Hamlet's Manipulation In Ophelia

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Midway through Hamlet, Ophelia is well under the control of Polonius and Hamlet. They are both manipulating and using her as a pawn as to get what they want and she has little to no say about it. Act 2, scene 1 serves as a turning point, as it is when Ophelia begins to realize the manipulation she faces at the hands of both her father and Hamlet, and that she can only truly gain her freedom when she herself descends into madness. Polonius’ manipulation, Hamlet’s control and Ophelia’s own thoughts and actions demonstrate her descent, and the aftermath.

Polonius’ image and plans take precedence over his daughter’s physical and mental wellbeing. This leaves her vulnerable and in danger in regards to Hamlet. When Ophelia describes Hamlet accosting her, Polonius’ reacts by saying: This is the very ecstasy of love, Who’s violent property fordoes itself, And leads the will to desperate undertakings As oft as any passion under heaven That does afflict our nature (2.1.102-107)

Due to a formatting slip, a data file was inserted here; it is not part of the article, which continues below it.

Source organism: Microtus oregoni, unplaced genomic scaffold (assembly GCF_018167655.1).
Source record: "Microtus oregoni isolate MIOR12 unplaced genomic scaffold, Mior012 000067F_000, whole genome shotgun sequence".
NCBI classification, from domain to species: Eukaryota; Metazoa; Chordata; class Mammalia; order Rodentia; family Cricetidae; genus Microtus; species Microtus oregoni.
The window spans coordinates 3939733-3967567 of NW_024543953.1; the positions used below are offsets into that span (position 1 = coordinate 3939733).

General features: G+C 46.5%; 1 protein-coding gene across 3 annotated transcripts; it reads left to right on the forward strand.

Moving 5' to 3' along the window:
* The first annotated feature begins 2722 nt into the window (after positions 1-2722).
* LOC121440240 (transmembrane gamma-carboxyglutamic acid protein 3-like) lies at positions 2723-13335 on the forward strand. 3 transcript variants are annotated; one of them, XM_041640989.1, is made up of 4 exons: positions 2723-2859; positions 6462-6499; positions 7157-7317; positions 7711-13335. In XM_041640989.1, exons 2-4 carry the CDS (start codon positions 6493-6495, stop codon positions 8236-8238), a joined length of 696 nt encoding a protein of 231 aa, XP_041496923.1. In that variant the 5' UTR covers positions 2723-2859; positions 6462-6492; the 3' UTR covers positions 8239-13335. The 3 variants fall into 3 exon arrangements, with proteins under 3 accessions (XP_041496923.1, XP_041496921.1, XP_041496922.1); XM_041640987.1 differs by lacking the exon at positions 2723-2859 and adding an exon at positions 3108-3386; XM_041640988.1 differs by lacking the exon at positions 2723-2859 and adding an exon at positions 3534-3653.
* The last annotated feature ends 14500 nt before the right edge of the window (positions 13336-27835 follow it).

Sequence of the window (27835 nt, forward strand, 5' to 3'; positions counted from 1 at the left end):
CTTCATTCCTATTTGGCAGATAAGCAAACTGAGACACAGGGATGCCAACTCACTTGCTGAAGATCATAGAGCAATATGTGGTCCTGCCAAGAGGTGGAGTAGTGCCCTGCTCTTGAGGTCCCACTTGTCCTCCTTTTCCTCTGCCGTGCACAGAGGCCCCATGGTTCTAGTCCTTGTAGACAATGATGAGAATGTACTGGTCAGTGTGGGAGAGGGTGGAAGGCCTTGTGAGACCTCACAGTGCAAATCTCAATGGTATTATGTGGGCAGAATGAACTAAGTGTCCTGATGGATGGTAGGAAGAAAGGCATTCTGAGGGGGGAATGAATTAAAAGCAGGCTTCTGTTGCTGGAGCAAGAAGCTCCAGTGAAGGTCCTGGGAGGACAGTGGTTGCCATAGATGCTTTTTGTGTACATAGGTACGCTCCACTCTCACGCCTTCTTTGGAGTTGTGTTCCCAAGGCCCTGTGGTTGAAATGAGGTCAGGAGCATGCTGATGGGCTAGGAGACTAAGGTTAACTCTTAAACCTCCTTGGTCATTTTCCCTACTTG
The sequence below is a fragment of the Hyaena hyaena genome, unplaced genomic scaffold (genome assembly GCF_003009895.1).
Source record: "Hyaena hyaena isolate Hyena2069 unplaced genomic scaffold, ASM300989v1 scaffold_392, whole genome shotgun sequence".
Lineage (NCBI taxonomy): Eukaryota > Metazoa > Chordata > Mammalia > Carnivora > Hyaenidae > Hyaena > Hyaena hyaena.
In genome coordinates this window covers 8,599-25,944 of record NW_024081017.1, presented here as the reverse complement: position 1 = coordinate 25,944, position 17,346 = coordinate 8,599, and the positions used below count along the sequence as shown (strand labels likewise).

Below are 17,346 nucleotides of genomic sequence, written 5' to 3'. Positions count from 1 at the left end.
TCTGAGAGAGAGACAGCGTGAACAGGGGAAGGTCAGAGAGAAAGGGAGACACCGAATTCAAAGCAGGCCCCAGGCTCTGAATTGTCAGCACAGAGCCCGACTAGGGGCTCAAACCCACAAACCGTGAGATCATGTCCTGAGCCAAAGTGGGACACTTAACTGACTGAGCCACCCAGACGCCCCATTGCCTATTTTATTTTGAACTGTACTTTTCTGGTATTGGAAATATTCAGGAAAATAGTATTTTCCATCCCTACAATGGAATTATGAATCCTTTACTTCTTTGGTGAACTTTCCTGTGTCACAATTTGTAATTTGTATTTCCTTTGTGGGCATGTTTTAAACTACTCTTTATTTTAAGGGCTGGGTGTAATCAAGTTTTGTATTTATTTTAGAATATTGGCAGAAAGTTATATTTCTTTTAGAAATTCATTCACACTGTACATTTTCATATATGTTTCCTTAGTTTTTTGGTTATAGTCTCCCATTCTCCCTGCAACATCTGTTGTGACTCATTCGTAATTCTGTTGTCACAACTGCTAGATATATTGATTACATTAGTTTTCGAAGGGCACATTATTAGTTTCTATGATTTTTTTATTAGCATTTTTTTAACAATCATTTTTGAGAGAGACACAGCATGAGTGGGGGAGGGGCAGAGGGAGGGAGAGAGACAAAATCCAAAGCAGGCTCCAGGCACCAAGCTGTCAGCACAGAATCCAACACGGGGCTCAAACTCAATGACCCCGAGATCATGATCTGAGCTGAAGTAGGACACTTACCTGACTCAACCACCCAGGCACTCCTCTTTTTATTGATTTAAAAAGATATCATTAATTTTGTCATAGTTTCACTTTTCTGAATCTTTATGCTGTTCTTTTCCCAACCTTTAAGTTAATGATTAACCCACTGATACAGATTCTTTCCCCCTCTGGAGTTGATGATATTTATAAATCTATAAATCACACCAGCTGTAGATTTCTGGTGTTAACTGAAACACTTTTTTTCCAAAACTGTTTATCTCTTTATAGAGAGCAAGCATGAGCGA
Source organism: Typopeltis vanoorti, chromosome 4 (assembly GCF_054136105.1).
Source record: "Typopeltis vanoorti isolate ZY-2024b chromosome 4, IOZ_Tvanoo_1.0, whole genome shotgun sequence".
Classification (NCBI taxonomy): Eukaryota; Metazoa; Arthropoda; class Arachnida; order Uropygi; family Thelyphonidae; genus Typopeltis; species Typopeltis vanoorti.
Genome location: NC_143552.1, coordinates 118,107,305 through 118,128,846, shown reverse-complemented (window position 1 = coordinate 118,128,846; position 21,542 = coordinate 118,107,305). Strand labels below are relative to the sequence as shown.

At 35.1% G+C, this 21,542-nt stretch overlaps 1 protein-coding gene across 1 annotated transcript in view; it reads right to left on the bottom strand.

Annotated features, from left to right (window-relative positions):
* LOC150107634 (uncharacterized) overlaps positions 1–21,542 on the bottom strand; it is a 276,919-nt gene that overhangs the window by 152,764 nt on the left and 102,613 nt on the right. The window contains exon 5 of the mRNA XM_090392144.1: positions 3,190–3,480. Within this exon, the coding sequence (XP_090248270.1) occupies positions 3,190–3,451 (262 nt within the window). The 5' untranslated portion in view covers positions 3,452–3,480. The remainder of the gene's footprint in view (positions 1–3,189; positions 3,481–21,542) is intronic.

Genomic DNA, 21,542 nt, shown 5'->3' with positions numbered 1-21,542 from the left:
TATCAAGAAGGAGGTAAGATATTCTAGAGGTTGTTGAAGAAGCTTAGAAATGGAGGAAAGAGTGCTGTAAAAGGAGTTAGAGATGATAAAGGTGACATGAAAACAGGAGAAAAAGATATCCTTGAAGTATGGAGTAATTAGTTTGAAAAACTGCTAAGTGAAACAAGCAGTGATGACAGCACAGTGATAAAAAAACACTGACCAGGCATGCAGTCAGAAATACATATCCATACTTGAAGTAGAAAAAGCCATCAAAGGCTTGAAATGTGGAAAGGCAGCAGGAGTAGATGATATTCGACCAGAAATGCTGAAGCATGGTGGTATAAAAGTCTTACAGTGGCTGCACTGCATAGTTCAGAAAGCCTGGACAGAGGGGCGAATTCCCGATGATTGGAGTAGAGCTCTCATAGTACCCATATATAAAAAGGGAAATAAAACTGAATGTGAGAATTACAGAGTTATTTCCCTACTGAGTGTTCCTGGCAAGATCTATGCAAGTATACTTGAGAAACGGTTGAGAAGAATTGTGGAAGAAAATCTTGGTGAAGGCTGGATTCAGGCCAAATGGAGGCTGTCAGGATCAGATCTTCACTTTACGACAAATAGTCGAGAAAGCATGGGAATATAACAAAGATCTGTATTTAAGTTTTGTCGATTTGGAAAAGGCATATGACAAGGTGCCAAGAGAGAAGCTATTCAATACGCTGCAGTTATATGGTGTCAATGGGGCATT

Love is personified in this instance. It is seen as violent and desperate, and as something that can shatter one’s being and take control of one’s self, much like it did with Hamlet in his own madness. Polonius explains all of this to Ophelia, but does not give her any instruction as to what she should do in respect to the situation, and his passiveness really shows. Any fight that she had in her at the beginning of the scene has been lost; she ultimately submits to her father when she realizes that

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